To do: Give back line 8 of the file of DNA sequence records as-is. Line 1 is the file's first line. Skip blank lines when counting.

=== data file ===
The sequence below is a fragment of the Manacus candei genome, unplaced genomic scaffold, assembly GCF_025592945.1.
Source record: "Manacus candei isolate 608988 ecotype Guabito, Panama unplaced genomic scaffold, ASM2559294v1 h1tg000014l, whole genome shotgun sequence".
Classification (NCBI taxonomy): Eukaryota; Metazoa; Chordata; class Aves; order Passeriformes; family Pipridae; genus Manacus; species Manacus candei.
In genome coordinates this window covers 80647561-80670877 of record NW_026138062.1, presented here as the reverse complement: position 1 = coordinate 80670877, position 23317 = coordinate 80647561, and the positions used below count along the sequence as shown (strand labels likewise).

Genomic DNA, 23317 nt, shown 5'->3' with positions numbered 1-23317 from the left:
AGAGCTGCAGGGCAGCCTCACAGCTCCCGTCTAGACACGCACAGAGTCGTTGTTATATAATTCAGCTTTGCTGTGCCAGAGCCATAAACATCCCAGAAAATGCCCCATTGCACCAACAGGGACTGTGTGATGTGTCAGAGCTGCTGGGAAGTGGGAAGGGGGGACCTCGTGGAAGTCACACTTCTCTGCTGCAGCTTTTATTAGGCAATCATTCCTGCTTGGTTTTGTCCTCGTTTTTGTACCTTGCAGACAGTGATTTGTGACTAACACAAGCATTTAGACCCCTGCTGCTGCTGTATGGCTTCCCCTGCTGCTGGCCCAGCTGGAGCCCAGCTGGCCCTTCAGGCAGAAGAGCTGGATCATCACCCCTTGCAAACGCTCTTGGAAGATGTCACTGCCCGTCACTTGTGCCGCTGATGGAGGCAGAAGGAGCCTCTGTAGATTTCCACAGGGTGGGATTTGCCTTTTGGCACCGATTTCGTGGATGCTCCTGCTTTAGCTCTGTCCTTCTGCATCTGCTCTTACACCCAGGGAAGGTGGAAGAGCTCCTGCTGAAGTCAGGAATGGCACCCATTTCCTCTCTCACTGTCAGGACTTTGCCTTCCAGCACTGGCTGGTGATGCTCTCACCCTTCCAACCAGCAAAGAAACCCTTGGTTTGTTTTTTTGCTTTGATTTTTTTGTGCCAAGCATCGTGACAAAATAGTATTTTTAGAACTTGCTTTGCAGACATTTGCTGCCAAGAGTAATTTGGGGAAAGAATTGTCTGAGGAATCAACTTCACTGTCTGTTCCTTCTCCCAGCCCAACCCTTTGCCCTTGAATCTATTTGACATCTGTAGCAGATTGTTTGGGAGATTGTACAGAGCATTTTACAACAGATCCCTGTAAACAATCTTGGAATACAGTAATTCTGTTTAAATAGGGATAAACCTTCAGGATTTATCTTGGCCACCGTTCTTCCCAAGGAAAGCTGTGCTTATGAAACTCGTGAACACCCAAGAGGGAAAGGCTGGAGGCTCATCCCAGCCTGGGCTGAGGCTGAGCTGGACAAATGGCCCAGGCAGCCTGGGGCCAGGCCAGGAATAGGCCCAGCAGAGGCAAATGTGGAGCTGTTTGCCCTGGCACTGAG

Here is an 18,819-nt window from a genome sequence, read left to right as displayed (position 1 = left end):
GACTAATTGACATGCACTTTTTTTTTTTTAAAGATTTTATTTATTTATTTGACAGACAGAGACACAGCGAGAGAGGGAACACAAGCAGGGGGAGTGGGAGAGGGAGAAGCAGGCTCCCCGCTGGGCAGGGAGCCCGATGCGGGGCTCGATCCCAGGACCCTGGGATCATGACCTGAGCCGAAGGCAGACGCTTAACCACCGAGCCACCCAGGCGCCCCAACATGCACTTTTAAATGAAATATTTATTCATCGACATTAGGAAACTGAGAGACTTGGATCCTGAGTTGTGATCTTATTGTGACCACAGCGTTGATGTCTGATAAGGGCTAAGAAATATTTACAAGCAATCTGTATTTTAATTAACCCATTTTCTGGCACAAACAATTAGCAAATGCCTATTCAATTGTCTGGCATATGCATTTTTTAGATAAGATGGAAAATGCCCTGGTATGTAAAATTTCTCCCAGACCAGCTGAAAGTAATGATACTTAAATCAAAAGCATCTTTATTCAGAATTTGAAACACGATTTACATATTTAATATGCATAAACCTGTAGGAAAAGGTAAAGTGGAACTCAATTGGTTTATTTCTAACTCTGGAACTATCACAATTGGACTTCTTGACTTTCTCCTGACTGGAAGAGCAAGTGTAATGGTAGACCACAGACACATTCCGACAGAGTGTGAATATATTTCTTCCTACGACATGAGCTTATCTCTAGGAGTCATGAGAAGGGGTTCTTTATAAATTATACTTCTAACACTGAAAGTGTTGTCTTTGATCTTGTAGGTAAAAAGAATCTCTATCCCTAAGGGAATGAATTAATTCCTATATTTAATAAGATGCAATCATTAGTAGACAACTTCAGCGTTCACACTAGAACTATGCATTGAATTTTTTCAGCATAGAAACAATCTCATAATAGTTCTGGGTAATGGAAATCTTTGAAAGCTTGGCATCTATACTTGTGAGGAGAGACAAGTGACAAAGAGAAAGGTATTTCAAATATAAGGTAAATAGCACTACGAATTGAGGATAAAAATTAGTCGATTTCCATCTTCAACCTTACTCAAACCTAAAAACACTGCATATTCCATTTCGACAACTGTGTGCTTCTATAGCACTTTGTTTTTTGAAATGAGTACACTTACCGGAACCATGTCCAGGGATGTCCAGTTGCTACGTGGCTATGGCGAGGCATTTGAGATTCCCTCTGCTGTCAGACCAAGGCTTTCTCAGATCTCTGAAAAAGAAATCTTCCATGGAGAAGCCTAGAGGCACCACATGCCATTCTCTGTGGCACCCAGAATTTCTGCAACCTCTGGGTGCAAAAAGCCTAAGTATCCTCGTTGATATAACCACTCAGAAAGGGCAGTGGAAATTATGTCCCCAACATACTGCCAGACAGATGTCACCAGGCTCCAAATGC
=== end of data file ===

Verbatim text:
GACTAATTGACATGCACTTTTTTTTTTTTAAAGATTTTATTTATTTATTTGACAGACAGAGACACAGCGAGAGAGGGAACACAAGCAGGGGGAGTGGGAGAGGGAGAAGCAGGCTCCCCGCTGGGCAGGGAGCCCGATGCGGGGCTCGATCCCAGGACCCTGGGATCATGACCTGAGCCGAAGGCAGACGCTTAACCACCGAGCCACCCAGGCGCCCCAACATGCACTTTTAAATGAAATATTTATTCATCGACATTAGGAAACTGAGAGACTTGGATCCTGAGTTGTGATCTTATTGTGACCACAGCGTTGATGTCTGATAAGGGCTAAGAAATATTTACAAGCAATCTGTATTTTAATTAACCCATTTTCTGGCACAAACAATTAGCAAATGCCTATTCAATTGTCTGGCATATGCATTTTTTAGATAAGATGGAAAATGCCCTGGTATGTAAAATTTCTCCCAGACCAGCTGAAAGTAATGATACTTAAATCAAAAGCATCTTTATTCAGAATTTGAAACACGATTTACATATTTAATATGCATAAACCTGTAGGAAAAGGTAAAGTGGAACTCAATTGGTTTATTTCTAACTCTGGAACTATCACAATTGGACTTCTTGACTTTCTCCTGACTGGAAGAGCAAGTGTAATGGTAGACCACAGACACATTCCGACAGAGTGTGAATATATTTCTTCCTACGACATGAGCTTATCTCTAGGAGTCATGAGAAGGGGTTCTTTATAAATTATACTTCTAACACTGAAAGTGTTGTCTTTGATCTTGTAGGTAAAAAGAATCTCTATCCCTAAGGGAATGAATTAATTCCTATATTTAATAAGATGCAATCATTAGTAGACAACTTCAGCGTTCACACTAGAACTATGCATTGAATTTTTTCAGCATAGAAACAATCTCATAATAGTTCTGGGTAATGGAAATCTTTGAAAGCTTGGCATCTATACTTGTGAGGAGAGACAAGTGACAAAGAGAAAGGTATTTCAAATATAAGGTAAATAGCACTACGAATTGAGGATAAAAATTAGTCGATTTCCATCTTCAACCTTACTCAAACCTAAAAACACTGCATATTCCATTTCGACAACTGTGTGCTTCTATAGCACTTTGTTTTTTGAAATGAGTACACTTACCGGAACCATGTCCAGGGATGTCCAGTTGCTACGTGGCTATGGCGAGGCATTTGAGATTCCCTCTGCTGTCAGACCAAGGCTTTCTCAGATCTCTGAAAAAGAAATCTTCCATGGAGAAGCCTAGAGGCACCACATGCCATTCTCTGTGGCACCCAGAATTTCTGCAACCTCTGGGTGCAAAAAGCCTAAGTATCCTCGTTGATATAACCACTCAGAAAGGGCAGTGGAAATTATGTCCCCAACATACTGCCAGACAGATGTCACCAGGCTCCAAATGC